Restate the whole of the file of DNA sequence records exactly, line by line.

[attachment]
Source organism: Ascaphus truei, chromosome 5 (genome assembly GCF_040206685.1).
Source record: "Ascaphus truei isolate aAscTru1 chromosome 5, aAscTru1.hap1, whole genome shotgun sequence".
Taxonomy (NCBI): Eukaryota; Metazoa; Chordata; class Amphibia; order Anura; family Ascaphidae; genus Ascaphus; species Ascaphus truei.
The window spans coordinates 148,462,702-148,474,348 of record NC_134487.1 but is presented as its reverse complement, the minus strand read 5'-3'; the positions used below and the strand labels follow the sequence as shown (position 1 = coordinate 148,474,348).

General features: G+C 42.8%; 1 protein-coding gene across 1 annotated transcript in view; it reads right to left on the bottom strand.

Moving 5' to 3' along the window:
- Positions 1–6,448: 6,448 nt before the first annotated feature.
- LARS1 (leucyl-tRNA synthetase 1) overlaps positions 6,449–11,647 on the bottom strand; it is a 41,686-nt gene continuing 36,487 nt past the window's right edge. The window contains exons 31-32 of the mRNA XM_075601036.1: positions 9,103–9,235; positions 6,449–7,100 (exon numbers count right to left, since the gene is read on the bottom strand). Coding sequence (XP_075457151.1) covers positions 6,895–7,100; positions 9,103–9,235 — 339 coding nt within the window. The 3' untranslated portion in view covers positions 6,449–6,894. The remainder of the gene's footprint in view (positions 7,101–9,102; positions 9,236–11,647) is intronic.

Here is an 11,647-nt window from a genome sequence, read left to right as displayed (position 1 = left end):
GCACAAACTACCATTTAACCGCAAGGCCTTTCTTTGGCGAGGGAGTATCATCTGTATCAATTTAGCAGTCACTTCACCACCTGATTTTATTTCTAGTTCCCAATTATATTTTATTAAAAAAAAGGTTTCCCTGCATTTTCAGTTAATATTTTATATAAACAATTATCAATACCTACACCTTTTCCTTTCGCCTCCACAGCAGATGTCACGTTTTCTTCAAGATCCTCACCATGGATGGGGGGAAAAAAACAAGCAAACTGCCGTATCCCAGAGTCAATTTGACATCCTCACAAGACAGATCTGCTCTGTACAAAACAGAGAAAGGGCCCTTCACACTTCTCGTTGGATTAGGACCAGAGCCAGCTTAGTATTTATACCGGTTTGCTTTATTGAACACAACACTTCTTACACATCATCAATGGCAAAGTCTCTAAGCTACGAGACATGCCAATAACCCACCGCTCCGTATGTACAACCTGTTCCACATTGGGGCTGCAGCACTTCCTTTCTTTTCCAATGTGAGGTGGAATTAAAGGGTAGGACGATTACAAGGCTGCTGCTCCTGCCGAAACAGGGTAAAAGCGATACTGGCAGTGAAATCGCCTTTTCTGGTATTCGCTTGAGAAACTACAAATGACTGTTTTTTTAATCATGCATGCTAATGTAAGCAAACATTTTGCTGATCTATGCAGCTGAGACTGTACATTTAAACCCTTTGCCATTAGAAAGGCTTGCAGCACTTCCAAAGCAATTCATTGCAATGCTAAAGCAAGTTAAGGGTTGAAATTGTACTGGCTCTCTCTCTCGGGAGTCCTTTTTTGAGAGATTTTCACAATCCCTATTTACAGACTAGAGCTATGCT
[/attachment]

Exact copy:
Source organism: Ascaphus truei, chromosome 5 (genome assembly GCF_040206685.1).
Source record: "Ascaphus truei isolate aAscTru1 chromosome 5, aAscTru1.hap1, whole genome shotgun sequence".
Taxonomy (NCBI): Eukaryota; Metazoa; Chordata; class Amphibia; order Anura; family Ascaphidae; genus Ascaphus; species Ascaphus truei.
The window spans coordinates 148,462,702-148,474,348 of record NC_134487.1 but is presented as its reverse complement, the minus strand read 5'-3'; the positions used below and the strand labels follow the sequence as shown (position 1 = coordinate 148,474,348).

General features: G+C 42.8%; 1 protein-coding gene across 1 annotated transcript in view; it reads right to left on the bottom strand.

Moving 5' to 3' along the window:
- Positions 1–6,448: 6,448 nt before the first annotated feature.
- LARS1 (leucyl-tRNA synthetase 1) overlaps positions 6,449–11,647 on the bottom strand; it is a 41,686-nt gene continuing 36,487 nt past the window's right edge. The window contains exons 31-32 of the mRNA XM_075601036.1: positions 9,103–9,235; positions 6,449–7,100 (exon numbers count right to left, since the gene is read on the bottom strand). Coding sequence (XP_075457151.1) covers positions 6,895–7,100; positions 9,103–9,235 — 339 coding nt within the window. The 3' untranslated portion in view covers positions 6,449–6,894. The remainder of the gene's footprint in view (positions 7,101–9,102; positions 9,236–11,647) is intronic.

Here is an 11,647-nt window from a genome sequence, read left to right as displayed (position 1 = left end):
GCACAAACTACCATTTAACCGCAAGGCCTTTCTTTGGCGAGGGAGTATCATCTGTATCAATTTAGCAGTCACTTCACCACCTGATTTTATTTCTAGTTCCCAATTATATTTTATTAAAAAAAAGGTTTCCCTGCATTTTCAGTTAATATTTTATATAAACAATTATCAATACCTACACCTTTTCCTTTCGCCTCCACAGCAGATGTCACGTTTTCTTCAAGATCCTCACCATGGATGGGGGGAAAAAAACAAGCAAACTGCCGTATCCCAGAGTCAATTTGACATCCTCACAAGACAGATCTGCTCTGTACAAAACAGAGAAAGGGCCCTTCACACTTCTCGTTGGATTAGGACCAGAGCCAGCTTAGTATTTATACCGGTTTGCTTTATTGAACACAACACTTCTTACACATCATCAATGGCAAAGTCTCTAAGCTACGAGACATGCCAATAACCCACCGCTCCGTATGTACAACCTGTTCCACATTGGGGCTGCAGCACTTCCTTTCTTTTCCAATGTGAGGTGGAATTAAAGGGTAGGACGATTACAAGGCTGCTGCTCCTGCCGAAACAGGGTAAAAGCGATACTGGCAGTGAAATCGCCTTTTCTGGTATTCGCTTGAGAAACTACAAATGACTGTTTTTTTAATCATGCATGCTAATGTAAGCAAACATTTTGCTGATCTATGCAGCTGAGACTGTACATTTAAACCCTTTGCCATTAGAAAGGCTTGCAGCACTTCCAAAGCAATTCATTGCAATGCTAAAGCAAGTTAAGGGTTGAAATTGTACTGGCTCTCTCTCTCGGGAGTCCTTTTTTGAGAGATTTTCACAATCCCTATTTACAGACTAGAGCTATGCT